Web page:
This ritual is carried out between the end of the first year of age or before completing the third year of life of the child. It consists of shaving the child’s head for the first time. According to Hindu beliefs, if a child’s hair is cut before his first year of birth, this could harm his health.
Some families perform Choodaakarma or Mundan between the age of 5 to 7 years. It is often held in a temple or pilgrimage site due to the serenity of the atmosphere in these places. It is believed that impure thoughts fade when cutting hair and pure and virtuous thoughts enter your brain.
This ceremony is performed when the child is 6 to 16 months old or between 3 to 5 years of age. It consists of piercing the child’s ears. Through this ritual, it is believed that femininity (in the case of girls) or masculinity (in the case of boys) is conferred. According to beliefs, the sun’s rays enter the child’s body through the holes in both earlobes and infuse it with energy. After this ritual, the girls can wear jewelry.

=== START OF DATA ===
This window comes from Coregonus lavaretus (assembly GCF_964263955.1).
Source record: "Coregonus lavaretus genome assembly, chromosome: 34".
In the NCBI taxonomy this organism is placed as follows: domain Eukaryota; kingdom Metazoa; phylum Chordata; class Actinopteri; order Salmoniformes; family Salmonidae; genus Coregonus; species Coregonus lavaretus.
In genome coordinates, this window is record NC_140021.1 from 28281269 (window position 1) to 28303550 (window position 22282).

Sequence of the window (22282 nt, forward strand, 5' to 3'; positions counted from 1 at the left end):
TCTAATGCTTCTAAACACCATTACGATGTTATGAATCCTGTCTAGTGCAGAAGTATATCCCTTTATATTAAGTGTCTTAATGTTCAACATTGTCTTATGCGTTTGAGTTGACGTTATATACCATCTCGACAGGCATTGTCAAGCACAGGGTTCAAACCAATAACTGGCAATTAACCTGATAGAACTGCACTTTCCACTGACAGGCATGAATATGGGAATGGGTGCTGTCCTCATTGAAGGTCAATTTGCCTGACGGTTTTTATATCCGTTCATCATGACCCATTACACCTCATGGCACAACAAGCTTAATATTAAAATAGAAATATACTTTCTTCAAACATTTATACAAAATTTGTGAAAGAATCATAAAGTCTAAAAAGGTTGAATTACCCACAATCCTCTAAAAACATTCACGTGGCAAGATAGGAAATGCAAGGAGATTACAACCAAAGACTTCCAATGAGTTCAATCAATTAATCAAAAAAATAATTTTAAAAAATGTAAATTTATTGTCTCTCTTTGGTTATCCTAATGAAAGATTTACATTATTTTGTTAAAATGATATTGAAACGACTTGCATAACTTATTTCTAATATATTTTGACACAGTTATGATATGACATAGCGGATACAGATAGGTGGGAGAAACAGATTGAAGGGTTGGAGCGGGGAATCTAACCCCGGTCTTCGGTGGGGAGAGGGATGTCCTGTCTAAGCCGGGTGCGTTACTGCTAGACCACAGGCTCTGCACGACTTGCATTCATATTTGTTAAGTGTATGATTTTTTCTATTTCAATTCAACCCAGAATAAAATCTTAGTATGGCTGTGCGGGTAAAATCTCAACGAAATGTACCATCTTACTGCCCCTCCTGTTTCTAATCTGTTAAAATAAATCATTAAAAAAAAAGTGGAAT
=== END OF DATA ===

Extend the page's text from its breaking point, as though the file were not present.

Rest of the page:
Karnavedh ceremony is also credited with helping to protect against diseases as well as the acupuncture system. In some cases, holes are made in the nose to wear jewelry.
10. Upanayana or Yagyopaveet (sacred thread)
According to Manu, the first birth of a child takes place in the mother’s womb, and the second birth takes place in the Yajnopaaveet ritual. When the child is born, it is believed that he carries the karma (good and bad deeds) of his previous births. With the help of this ritual, you can shake off the bad deeds and retain only the good ones.
Upanayana is known as the second birth of the child. The Yagyopaveet is a sacred white cord. Its meaning is that the person who uses it carries on his shoulders the responsibility to understand and follow the laws of everything human, natural, and divine to obtain the grace of God.
11. Vedaarambh Sanskar
12. Samavartanam Sanskar